Jump to content


  • Content Count

  • Joined

  • Last visited

  • Medals

Community Reputation

10 Good

About leeroyka

  • Rank
  1. leeroyka

    Arma2 dedicated server howto

    Yet some more questions. :P When you have made some custom missions, and added to your server.cfg, the server automatically starts the first map on the list once a player joins, is it possible to add more cvars like "timelimit"? Or is that done in the actual map file?
  2. leeroyka

    Arma2 dedicated server howto

    Thanks for fast replay m8, also another question. When the map classes are completely left out of the server.cfg, the server starts loading a mission when people are on and just gets stuck at loading with this message "No entry 'bin\config.bin/CfgWorlds.GenericNames'." Any idea what that might be? *SOLVED* Some of the files were not patched up to 1.02 somehow, repatched and server started working properly.
  3. leeroyka

    Arma2 dedicated server howto

    Guys can you please provide some extra explanations. So say I want to make a coop mode map, how is it done? Or if say I used the editor in the game, how do I parse that map into here? How this works?
  4. Yeah good point. There are difficulties in doing that mostly because apart from the normal players, you get additional dynamic objects as bots. Not sure about ballistics of game, since I think Arma2 does not have actual registering of projectiles in real time, they likely hit with a delay depending on distance or otherwise that would be uber difficult to implement in reality. The size and scale are a problem but the higher size means it expands the scope of the x, y, z coordinates passed with each entity which is again a string/hex/few bytes of data representing numbers. 100,000 points in space (arranged as a cube) can be plotted with x(0-99), y(0-99), z(0-99). It's probably more complicated than that in ArmA2, but still I think its possible to do with large scale maps as in Arma2.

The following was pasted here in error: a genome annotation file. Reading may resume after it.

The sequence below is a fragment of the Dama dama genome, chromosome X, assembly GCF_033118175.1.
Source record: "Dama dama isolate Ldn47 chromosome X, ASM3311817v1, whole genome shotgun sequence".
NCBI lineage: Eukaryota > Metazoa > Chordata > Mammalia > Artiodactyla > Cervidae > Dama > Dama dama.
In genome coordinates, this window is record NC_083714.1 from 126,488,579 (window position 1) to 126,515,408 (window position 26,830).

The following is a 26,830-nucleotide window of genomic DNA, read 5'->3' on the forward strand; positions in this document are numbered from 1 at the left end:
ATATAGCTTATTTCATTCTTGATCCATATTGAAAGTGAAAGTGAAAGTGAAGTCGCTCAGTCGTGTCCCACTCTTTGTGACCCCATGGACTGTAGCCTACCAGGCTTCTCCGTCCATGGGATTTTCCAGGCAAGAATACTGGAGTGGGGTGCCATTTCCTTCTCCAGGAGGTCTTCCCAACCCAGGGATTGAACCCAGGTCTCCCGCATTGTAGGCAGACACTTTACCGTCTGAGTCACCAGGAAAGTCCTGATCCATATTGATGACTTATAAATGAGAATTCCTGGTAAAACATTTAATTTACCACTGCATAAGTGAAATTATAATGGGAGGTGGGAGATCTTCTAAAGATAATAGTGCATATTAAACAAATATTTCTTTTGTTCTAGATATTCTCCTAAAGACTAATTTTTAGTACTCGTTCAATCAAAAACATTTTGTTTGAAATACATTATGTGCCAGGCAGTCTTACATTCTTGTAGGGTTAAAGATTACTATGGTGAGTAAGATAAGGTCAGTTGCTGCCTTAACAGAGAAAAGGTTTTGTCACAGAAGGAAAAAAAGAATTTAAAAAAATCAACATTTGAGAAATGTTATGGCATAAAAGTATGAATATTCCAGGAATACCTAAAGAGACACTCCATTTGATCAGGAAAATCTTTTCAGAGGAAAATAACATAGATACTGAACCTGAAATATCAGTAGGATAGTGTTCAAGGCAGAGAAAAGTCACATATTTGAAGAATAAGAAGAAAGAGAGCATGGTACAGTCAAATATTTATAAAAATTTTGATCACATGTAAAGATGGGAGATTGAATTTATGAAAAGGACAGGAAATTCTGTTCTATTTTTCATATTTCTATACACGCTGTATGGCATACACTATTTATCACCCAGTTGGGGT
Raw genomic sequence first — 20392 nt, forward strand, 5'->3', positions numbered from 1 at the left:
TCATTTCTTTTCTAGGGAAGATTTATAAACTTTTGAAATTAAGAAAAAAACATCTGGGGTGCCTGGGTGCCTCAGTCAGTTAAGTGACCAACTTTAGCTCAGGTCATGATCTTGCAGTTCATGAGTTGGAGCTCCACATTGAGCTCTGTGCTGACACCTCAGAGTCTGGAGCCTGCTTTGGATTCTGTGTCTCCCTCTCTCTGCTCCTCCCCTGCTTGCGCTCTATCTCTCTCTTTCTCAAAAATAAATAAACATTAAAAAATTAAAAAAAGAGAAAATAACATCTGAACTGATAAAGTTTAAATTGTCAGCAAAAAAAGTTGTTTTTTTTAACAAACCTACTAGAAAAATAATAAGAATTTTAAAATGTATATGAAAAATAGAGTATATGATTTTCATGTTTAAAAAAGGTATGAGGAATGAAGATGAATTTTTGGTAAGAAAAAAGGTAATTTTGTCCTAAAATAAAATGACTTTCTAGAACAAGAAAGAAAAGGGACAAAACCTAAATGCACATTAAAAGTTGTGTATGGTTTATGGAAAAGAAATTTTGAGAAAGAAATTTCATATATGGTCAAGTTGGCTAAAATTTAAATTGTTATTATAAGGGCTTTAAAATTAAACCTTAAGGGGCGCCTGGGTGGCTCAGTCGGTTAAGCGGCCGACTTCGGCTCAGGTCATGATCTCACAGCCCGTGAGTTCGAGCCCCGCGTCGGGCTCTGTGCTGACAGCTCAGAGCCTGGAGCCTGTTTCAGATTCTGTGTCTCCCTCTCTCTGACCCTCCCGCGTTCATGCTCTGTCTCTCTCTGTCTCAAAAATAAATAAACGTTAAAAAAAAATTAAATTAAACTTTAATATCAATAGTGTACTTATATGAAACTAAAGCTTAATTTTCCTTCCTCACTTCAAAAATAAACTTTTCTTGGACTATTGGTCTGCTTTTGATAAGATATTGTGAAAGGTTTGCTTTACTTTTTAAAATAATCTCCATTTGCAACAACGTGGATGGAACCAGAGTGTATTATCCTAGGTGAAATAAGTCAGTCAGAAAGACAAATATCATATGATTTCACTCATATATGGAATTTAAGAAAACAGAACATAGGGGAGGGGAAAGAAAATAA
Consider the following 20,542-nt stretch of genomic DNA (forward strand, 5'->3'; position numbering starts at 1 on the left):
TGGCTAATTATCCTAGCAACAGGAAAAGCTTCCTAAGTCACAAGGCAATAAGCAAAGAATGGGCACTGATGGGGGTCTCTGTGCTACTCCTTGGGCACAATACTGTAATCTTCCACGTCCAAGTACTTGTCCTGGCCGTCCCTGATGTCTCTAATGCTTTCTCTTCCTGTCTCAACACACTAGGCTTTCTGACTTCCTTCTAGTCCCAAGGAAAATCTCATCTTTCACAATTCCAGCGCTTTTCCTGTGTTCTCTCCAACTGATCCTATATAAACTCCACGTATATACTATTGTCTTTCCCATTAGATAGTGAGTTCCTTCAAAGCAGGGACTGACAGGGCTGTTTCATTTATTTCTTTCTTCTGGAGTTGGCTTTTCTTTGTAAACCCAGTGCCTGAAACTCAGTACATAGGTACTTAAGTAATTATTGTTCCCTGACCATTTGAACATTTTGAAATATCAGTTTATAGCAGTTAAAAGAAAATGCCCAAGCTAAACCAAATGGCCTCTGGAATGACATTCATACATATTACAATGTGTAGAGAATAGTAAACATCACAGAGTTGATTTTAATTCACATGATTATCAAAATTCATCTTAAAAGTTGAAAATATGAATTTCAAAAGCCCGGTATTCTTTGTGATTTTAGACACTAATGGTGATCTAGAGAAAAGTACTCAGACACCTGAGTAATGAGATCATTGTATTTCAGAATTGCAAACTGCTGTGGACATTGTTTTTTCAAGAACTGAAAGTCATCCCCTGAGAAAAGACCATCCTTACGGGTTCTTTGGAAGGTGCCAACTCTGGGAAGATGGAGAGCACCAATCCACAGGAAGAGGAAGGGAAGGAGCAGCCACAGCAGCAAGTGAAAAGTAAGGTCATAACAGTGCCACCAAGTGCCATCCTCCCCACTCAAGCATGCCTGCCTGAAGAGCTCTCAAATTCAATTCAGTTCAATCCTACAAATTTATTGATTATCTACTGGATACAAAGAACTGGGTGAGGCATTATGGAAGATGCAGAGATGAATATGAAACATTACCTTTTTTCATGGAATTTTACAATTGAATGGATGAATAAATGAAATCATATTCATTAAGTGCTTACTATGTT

5. Yes Bohemia please port LINUX! It is uber vital for all!
  6. This post is for a dedicated guy who is willing to understand how basic netcode functions, without all the made up stuff. Well the whole map doesn't actually get "streamed", otherwise you would have to stream over 1 gig sometimes... Netcode works in different ways. Simple explanation... in most of the games, (their servers) just send compressed "states" of the whole "dynamic" environment to each player.. You don't have to send the map, it's static on your pc, but everything that can move, change, must be transmitted. What that means, if you have say 10 players respectively, then their positions, in coordinates (x, y, z), their states (health, ammo, name, etc) are transmitted, along with other code, for example when they are in a vehicle. This applies to objects too. So in fact its very minute packets of data, being sent to every player. Then your computer (client) does the rest, it updates the positions of players, vehicles, objects. As you can imagine, no "graphics" or huge textures are being sent, its mostly vector data with other string information, i.e code, and that is all small. At the same time, the server constantly receives updates from each player and simulates the "world state" to be transmitted to each player again. Preferably, that happens many times each SECOND, so in say 1 second you may get 10-40 (or more) updates, and send as many, depending on ping, quality of connection, errors, etc. As you can see the principle is not difficult, for the Server...to get all information (coordinates, keyboard inputs, mouse inputs, mic inputs) from clients (receive from players), process information, then create a simulated update "world state" of all, to be sent to all players. But you start running into problems, because this all happens asynchronously and at fast rates, there are delays at each step clients--->server---->clients, so it doesn't happen fluid real time, like a single player game, where the delays are in nanoseconds, not milliseconds. Most of the advanced netcode techniques have been pretty much grasped and used in most successful multiplayer/massive multiplayer games. Not so in ArmA2, yet hopefully. The impact of map size or size of environment has less importance on smoothness of gameplay within netcode (not fps or graphics slowdowns) (not load times), as opposed to amount of players and moving objects, on a server. So higher number of players, need more bandwidth and amount of data transmitted. Good examples and explanations of netcode practices found at http://developer.valvesoftware.com/wiki/Source_Multiplayer_Networking